LAKE CHARLES, La. (KLFY) — The word devastation is not enough to describe what Hurricane Laura did to Louisiana’s fifth largest city.
Two weeks after the powerful storm packing winds of 150 to 180 miles per hour slammed into Lake Charles, the city is still without infrastructure, power, water, gas and food.
One of the state’s largest energy providers has restored power to more than 20-thousand customers, with another 80-thousand to go in Lake Charles alone.
Customer outages reached more than 616-thousand across Entergy’s service area leaving the company to describe restoring Laura’s destruction as an unprecedented event.
In the days before her arrival, meteorologists compared Hurricane Laura to hurricanes Katrina and Rita. And while devastating, those storms brought mostly water damage. But Laura slammed into the Louisiana gulf coast with a powerful punch of 150 to 180 mile per hour winds that obliterated Lake Charles Louisiana nearly wiping it off the map.
David Freese with Entergy says it’s unlike anything he’s experienced in terms of restoring power. He says he’s “Had a lot of conversation with employees that have been through Rita, Ike and different storms and this is some of the worst damage they’ve ever seen.”
Freese is referring to all of the rebuilding they’ve had to do before even starting to restore power.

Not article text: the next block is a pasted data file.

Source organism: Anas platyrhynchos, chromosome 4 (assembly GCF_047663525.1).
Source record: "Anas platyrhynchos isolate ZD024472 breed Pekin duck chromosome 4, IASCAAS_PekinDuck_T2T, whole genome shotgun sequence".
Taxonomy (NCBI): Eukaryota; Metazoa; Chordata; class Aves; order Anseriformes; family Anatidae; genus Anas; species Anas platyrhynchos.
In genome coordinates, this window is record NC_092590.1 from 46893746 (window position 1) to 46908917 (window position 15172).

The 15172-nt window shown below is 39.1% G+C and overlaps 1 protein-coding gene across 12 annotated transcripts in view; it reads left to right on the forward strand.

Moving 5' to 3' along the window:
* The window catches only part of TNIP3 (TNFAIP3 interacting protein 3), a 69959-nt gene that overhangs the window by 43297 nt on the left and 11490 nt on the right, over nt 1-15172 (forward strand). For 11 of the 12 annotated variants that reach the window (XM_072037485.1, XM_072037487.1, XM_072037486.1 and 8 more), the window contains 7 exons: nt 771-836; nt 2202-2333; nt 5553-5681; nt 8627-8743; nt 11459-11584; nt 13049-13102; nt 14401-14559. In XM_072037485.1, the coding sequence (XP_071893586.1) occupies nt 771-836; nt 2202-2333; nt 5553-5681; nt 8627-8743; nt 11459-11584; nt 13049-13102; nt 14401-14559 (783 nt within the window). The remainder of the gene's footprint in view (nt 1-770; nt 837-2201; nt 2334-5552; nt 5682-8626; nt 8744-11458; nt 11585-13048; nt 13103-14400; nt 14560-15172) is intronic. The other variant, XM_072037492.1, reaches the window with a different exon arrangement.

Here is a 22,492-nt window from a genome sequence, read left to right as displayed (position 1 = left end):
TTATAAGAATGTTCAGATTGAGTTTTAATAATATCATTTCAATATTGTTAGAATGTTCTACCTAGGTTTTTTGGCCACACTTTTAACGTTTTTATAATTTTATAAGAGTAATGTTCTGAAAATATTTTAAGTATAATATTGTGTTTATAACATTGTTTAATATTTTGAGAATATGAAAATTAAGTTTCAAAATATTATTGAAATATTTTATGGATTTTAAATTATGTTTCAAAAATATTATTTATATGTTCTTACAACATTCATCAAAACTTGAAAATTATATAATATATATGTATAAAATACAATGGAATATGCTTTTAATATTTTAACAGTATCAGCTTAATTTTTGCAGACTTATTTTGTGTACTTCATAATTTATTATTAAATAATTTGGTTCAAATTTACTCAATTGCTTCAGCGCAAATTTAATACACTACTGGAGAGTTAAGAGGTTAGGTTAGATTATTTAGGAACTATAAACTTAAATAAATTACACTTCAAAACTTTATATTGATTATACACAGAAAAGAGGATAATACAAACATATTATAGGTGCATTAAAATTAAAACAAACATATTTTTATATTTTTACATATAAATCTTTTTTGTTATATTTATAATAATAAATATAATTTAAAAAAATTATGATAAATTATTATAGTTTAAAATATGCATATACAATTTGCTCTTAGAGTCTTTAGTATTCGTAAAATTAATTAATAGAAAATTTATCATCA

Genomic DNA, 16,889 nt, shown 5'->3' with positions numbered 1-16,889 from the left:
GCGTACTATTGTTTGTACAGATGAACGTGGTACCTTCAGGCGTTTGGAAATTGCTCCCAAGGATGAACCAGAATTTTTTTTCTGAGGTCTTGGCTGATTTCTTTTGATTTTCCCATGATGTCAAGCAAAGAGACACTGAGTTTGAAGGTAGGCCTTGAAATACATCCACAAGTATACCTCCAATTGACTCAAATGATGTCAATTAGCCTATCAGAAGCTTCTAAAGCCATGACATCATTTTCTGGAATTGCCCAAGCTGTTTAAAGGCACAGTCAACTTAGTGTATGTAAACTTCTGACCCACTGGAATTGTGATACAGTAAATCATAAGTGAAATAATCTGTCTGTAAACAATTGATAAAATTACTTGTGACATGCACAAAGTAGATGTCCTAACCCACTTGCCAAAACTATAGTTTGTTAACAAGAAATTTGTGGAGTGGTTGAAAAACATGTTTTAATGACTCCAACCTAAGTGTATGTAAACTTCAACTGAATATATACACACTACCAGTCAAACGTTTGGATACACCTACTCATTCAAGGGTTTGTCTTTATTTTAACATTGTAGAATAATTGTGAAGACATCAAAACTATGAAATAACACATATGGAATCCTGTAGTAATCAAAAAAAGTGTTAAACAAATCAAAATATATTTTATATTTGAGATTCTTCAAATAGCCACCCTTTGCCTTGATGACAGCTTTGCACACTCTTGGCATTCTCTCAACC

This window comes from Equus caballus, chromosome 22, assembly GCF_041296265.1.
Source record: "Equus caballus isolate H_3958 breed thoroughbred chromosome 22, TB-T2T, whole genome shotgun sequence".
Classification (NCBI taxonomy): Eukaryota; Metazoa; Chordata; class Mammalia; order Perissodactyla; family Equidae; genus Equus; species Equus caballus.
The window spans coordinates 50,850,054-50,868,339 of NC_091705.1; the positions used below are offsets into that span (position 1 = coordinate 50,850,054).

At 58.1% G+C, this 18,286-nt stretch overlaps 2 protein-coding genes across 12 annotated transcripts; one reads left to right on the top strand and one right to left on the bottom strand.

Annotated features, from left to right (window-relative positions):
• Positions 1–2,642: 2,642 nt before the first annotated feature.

He says they had to rebuild their distribution and transmission systems that bring power to the city and surrounding areas (with a population of over 100-thousand.) “Entergy is rebuilding along with the community in southwest Louisiana”, he says.
Freese says, “Those are critical components of the electric grid because that feeds power to what we call the last mile.”
It is now just over two weeks since the storm barreled through and while there’s progress, Freese says it’s where they had to start before even beginning to restore power.
And just to give you an idea of how much work is being done and how much lies ahead, Freese says crews are rotating out on 12-hour shifts. “Our resources are in the thousands. This is the largest restoration effort that we’ve ever amassed in our company’s history.” The massive power rebuilding and restoration operation is also manning three staging sites for workers to access everything they need to get the job done. When asked how long it would take, Freese said at this point it’s hard to tell. “We’re going to be here for the long haul and we will get the system back up to normal. It’s going to be a long road, but we’re going to be there every step of the way”, Freese said.
Entergy says although they are working as fast as they can although the extent of damage and rebuilding required presents major challenges.
Customers in the hardest hit areas should expect extended power outages lasting for weeks.